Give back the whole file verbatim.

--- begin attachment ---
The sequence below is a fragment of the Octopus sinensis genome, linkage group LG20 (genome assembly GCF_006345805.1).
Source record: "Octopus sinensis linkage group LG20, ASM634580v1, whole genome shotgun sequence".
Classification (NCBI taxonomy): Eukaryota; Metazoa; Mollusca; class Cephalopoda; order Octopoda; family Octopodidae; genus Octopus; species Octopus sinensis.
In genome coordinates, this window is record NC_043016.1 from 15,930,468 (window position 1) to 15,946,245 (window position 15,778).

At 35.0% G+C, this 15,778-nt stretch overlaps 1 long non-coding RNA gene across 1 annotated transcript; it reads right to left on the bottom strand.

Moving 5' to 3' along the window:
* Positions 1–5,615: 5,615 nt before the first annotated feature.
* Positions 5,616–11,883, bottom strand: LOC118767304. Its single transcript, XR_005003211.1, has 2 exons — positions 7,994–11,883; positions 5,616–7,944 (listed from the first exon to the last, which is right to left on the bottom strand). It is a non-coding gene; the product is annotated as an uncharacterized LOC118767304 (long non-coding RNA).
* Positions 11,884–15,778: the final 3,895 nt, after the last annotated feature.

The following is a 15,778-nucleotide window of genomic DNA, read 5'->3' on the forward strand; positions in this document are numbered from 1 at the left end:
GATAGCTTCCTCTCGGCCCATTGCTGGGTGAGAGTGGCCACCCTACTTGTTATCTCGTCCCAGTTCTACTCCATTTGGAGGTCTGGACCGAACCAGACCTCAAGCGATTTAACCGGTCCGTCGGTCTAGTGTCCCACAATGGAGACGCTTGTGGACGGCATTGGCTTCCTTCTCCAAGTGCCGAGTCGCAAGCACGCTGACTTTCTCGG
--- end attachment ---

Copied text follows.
The sequence below is a fragment of the Octopus sinensis genome, linkage group LG20 (genome assembly GCF_006345805.1).
Source record: "Octopus sinensis linkage group LG20, ASM634580v1, whole genome shotgun sequence".
Classification (NCBI taxonomy): Eukaryota; Metazoa; Mollusca; class Cephalopoda; order Octopoda; family Octopodidae; genus Octopus; species Octopus sinensis.
In genome coordinates, this window is record NC_043016.1 from 15,930,468 (window position 1) to 15,946,245 (window position 15,778).

At 35.0% G+C, this 15,778-nt stretch overlaps 1 long non-coding RNA gene across 1 annotated transcript; it reads right to left on the bottom strand.

Moving 5' to 3' along the window:
* Positions 1–5,615: 5,615 nt before the first annotated feature.
* Positions 5,616–11,883, bottom strand: LOC118767304. Its single transcript, XR_005003211.1, has 2 exons — positions 7,994–11,883; positions 5,616–7,944 (listed from the first exon to the last, which is right to left on the bottom strand). It is a non-coding gene; the product is annotated as an uncharacterized LOC118767304 (long non-coding RNA).
* Positions 11,884–15,778: the final 3,895 nt, after the last annotated feature.

The following is a 15,778-nucleotide window of genomic DNA, read 5'->3' on the forward strand; positions in this document are numbered from 1 at the left end:
GATAGCTTCCTCTCGGCCCATTGCTGGGTGAGAGTGGCCACCCTACTTGTTATCTCGTCCCAGTTCTACTCCATTTGGAGGTCTGGACCGAACCAGACCTCAAGCGATTTAACCGGTCCGTCGGTCTAGTGTCCCACAATGGAGACGCTTGTGGACGGCATTGGCTTCCTTCTCCAAGTGCCGAGTCGCAAGCACGCTGACTTTCTCGG